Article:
4 out of 5
Most importantly: I love this series. After seven years of revisionist history; mind-bending, wraparound, meta storylines; plotting starts and stops; artist changeups; tonal shifts; and editorial interruptions, as awesome as the journey through Grant’s Batman titles has been, it’s been equally challenging and, for me, only truly enjoyable with it all available to revisit as a whole. So Batman Incorporated’s straight-forward, 13(-ish) part story of Batman (and his worldly crew) versus Leviathan, illustrated nigh-wholly by Chris Burnham (with some page supports by other capable artists), is a perfect cap to that, as both a roundup to a lot of the concepts explored during those seven years, and as a sort of reward for following along: here is that Big, Bad, Morrison Batman story you wanted. It’s the style we kept getting teased with at the start of each chunk of Grant’s work on Bats – that first, Kubert-illustrated, pop-art introductory issue; J.H. Williams III’s cinematic Black Glove issues; Frank Quitely’s widescreen Batman and Robin theatrics; time-traveling antics in Return of Bruce Wayne; over-the-top Exclamation Point! kitsch in Batman Inc. vol. 1 – only to have it somewhat dialed back each time in various ways, and for various reasons. But here, finally, for Grant’s concluding run, he just sticks to it, and gives his the showdowns and climactic moments without cutting away to Bat Mites or Final Crises.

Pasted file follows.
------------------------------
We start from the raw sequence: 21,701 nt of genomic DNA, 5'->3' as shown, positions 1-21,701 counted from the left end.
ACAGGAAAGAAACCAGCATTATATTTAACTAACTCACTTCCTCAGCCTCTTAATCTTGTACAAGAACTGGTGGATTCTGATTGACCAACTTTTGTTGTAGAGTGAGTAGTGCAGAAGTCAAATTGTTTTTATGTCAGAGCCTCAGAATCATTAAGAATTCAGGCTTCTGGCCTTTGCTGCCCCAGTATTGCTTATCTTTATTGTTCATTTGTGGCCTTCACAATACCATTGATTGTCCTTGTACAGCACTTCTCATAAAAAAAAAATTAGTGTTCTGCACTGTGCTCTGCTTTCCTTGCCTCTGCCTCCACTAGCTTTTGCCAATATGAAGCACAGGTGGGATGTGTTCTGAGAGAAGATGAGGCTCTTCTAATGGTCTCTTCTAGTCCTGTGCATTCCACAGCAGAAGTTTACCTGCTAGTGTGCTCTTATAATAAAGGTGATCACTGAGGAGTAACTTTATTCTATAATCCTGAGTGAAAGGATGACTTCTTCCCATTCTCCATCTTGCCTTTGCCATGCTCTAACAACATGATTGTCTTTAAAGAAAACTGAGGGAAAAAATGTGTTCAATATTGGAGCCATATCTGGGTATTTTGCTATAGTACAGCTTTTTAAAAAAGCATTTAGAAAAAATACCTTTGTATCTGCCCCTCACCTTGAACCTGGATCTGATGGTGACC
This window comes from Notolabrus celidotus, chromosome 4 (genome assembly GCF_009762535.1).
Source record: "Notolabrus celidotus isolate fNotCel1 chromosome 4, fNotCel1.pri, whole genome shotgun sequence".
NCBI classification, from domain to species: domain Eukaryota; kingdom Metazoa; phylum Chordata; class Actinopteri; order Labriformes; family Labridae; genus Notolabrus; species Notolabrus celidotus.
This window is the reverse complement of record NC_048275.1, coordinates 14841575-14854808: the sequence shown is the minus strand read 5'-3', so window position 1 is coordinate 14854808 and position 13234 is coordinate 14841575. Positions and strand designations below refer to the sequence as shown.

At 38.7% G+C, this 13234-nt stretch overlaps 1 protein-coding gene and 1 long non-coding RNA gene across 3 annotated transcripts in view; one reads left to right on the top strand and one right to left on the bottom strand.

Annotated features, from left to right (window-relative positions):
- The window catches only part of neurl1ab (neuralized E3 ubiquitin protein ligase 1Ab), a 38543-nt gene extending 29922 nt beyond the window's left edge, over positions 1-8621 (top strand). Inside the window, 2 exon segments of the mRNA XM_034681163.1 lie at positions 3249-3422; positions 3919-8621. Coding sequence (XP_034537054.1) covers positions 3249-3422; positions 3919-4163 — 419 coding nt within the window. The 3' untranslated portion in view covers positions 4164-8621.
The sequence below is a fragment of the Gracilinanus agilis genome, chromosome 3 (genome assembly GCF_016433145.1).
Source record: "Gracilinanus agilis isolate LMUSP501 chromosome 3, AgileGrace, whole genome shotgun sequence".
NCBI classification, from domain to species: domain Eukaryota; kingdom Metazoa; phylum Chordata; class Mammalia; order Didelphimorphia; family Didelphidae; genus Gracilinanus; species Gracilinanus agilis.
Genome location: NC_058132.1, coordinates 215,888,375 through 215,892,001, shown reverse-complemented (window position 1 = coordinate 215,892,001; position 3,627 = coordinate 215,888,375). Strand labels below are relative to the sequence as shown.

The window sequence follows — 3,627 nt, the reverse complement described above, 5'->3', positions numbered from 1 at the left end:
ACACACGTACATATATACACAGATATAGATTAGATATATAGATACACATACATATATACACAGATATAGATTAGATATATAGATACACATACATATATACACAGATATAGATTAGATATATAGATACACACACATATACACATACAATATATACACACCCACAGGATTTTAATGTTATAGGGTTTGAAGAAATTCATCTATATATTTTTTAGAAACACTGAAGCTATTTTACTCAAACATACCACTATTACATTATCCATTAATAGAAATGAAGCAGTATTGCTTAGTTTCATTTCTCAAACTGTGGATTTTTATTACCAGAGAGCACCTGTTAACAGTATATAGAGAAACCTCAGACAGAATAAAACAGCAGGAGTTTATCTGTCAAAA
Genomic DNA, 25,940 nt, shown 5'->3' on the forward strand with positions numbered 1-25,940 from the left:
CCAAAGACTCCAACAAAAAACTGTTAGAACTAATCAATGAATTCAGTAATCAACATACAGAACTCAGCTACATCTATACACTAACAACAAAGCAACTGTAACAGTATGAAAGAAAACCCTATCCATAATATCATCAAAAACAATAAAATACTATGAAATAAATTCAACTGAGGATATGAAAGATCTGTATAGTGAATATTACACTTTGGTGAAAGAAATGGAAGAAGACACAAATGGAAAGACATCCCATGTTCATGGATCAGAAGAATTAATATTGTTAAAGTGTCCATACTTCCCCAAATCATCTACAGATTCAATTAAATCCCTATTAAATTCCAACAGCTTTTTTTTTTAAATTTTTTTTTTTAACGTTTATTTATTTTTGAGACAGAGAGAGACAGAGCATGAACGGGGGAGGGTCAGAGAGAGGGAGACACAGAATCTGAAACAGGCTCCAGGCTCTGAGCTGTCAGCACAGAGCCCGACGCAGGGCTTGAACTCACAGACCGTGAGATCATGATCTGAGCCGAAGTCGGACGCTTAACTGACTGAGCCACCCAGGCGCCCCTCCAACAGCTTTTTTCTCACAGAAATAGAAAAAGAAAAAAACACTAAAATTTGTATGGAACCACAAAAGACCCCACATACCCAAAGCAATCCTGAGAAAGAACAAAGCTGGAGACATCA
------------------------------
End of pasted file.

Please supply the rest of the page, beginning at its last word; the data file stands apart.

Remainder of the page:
I’ve come to appreciate all the Bat Mites and Final Crises, but I loved Inc. vol. 2 when I first read it, and rereading the run altogether, it’s still a ton of fun.
Somewhat inevitably, though, those same straight-forward qualities undermine it a bit. Grant has killed and resurrected Bruce Wayne by this point. He’s had him face off against Satan, and Darkseid. He’s given us several unbeatable, impossible scenarios that Batman / -men have fought their way out of, and proclaimed, in variations, that Batman Is Forever. Leviathan is more in the mold of Grant’s classic JLA villains: it’s not a ‘hole in things’ that affects all of Bruce Wayne’s / Batman’s history, it’s a comic book villain. Which, again, is part of why the run is accessible and fun, and this isn’t to say we don’t still get a full dose of high concept Morrison writing that loops around and through its conflicts and resolutions in inventive ways. That ‘Batman Is Forever’ concept even gets its best, and most affecting treatment here in issue #13, as an emotional, but simple, speech delivered by Jim Gordon (in what is, essentially, a very fitting farewell to the title). But, yeah, there are no giant twists and turns, and some big story elements are kinda sorta rolled back in the grand tradition of setting the stage for the next writer. It’s sort of like each section of Grant’s Bat run was a warm-up for the next one, shaving off all of the difficult artefacts from the character’s career and paring him (or his proxies) down, bit by bit, to this streamlined version we get to enjoy in Inc. 2.
And enjoy we did.